Showing all posts tagged #economics:

Inflation propagates unevenly

January 2nd, 2022

Inflation hits some parts of the economy harder and faster than others. It's obvious once you say it, and yet the way pundits and academics talk about inflation glosses over this reality. As a result, most people who haven't had direct experience with high inflation have a flawed view of how it affects daily life. Popular use of the term "inflation" makes it sound like the inflation rate is a single indisputable number that you can plug into ...

OWD #4: Supersonic planes, levitating trains, & electric automobiles

December 23rd, 2020

Mobility is central to living in every city. In this episode, we discussed how different communities tackle the question of transportation, and how culture shapes how different transport technologies get adopted.RSS · Apple Podcasts · Spotify · OvercastMobility is central to living in every city. In this episode, we discussed how different communities tackle the question of transportation, and how culture shapes how different transport technol...

Making is Show Business now – alexdanco.com clipping

October 12th, 2020

Nadia Eghbal’s new book, Working In Public: the Making and Maintenance of Open Source Software, may not have been on your short list of books to read this year. It’s admittedly a nerdy topic: it’s about open source projects, roles and responsibilities; the rise of GitHub as a developer platform; and how developer culture is evolving around the new power of creator platforms. I recommend you get it. It is mostly about software development, bu...

OWD #3: Disney World & other underworlds

August 15th, 2020

Every place has some dirty secrets, even Disney World. We all have to get rid of waste somehow! In this episode, the Bertauds and I discuss methods of sanitation and waste management from around the world, and how these hidden systems shape our cities. RSS · Apple Podcasts · Spotify · Overcast Every place has some dirty secrets, even Disney World. We all have to get rid of waste somehow! So in this episode, the Bertauds and I discuss methods o...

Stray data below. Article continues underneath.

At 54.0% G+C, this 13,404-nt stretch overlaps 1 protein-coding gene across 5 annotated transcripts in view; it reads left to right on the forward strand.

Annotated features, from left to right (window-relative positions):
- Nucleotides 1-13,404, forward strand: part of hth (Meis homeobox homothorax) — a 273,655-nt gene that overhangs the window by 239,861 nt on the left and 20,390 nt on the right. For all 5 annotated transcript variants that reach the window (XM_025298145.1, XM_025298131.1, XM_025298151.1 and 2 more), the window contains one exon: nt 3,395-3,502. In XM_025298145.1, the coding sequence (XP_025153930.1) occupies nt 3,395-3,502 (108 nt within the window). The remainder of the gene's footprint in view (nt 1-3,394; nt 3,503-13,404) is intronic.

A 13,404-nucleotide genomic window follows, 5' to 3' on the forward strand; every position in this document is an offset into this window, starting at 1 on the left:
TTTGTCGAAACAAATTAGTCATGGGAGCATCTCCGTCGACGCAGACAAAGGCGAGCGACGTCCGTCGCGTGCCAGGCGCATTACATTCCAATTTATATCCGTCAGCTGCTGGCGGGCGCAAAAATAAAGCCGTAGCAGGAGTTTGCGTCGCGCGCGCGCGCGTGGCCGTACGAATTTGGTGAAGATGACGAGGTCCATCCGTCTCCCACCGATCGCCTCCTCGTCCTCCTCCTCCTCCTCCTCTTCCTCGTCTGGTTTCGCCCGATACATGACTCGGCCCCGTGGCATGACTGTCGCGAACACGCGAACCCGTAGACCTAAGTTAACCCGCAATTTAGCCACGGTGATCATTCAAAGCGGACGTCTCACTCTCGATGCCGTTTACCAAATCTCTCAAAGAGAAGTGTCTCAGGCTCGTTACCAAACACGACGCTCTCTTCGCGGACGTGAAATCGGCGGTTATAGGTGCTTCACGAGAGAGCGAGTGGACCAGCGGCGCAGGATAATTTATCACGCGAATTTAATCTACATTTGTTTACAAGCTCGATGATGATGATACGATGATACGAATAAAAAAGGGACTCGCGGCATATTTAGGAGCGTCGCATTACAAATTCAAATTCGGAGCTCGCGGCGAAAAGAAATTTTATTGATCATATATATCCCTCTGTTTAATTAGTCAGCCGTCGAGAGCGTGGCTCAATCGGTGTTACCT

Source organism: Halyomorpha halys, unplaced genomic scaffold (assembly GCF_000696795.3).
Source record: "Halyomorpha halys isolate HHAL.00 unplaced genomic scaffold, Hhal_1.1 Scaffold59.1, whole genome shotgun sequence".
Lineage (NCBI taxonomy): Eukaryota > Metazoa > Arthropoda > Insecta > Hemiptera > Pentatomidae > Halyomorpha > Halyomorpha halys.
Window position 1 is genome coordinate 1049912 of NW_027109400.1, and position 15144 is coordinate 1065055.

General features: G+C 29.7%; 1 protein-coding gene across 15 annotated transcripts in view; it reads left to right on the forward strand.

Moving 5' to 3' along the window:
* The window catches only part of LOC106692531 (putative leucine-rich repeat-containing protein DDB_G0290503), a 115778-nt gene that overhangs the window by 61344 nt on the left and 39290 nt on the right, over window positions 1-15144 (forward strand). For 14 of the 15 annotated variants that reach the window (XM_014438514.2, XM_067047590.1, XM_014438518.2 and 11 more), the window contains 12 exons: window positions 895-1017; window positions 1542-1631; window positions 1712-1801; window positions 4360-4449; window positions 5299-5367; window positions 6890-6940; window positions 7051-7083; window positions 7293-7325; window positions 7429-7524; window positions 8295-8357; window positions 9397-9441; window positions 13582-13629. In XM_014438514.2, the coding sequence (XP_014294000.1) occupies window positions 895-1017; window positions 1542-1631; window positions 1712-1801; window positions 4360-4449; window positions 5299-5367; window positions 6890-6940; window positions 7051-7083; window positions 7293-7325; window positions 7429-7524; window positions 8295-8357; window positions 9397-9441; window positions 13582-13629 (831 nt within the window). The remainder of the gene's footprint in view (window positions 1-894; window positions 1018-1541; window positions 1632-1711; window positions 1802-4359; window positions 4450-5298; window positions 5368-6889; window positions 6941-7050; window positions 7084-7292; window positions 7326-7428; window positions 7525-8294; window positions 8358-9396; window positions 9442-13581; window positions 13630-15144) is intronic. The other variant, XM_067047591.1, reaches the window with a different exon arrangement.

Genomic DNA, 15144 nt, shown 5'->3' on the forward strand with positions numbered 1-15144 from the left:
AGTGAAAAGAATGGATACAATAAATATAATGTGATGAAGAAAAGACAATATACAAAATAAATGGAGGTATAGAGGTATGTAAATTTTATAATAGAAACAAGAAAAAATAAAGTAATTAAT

OWD #2: Vanished in Guadalajara

July 8th, 2020

Alain and Marie-Agnes raised three children while living their nomadic lifestyle. So in this episode, we dug into how their role as parents shaped how they experience cities. Join us as we roam Bangkok, Guadalajara, Sana'a, Paris, Port-au-Prince, NYC and beyond!RSS · Apple Podcasts · Spotify · Overcast Here's the full transcript. You can also find it with synced audio here. If you'd like to correct any errors in the transcript, let me know an...

OWD #1: Tea time in Yemen

May 7th, 2020

I'm starting a podcast with my friends, Marie-Agnes and Alain Bertaud, who also happen to be the most interesting couple I know. Over the course of this first conversation, we traveled all around the globe for a whirlwind tour of the adventurous life they've led together.Audio · Photos · Transcript RSS · Apple Podcasts · Spotify · Overcast As I mentioned in my recent post, I'm starting a podcast with my friends, Marie-Agnes and Alain Bertau...

OWD #0: Welcome to Order Without Design

April 30th, 2020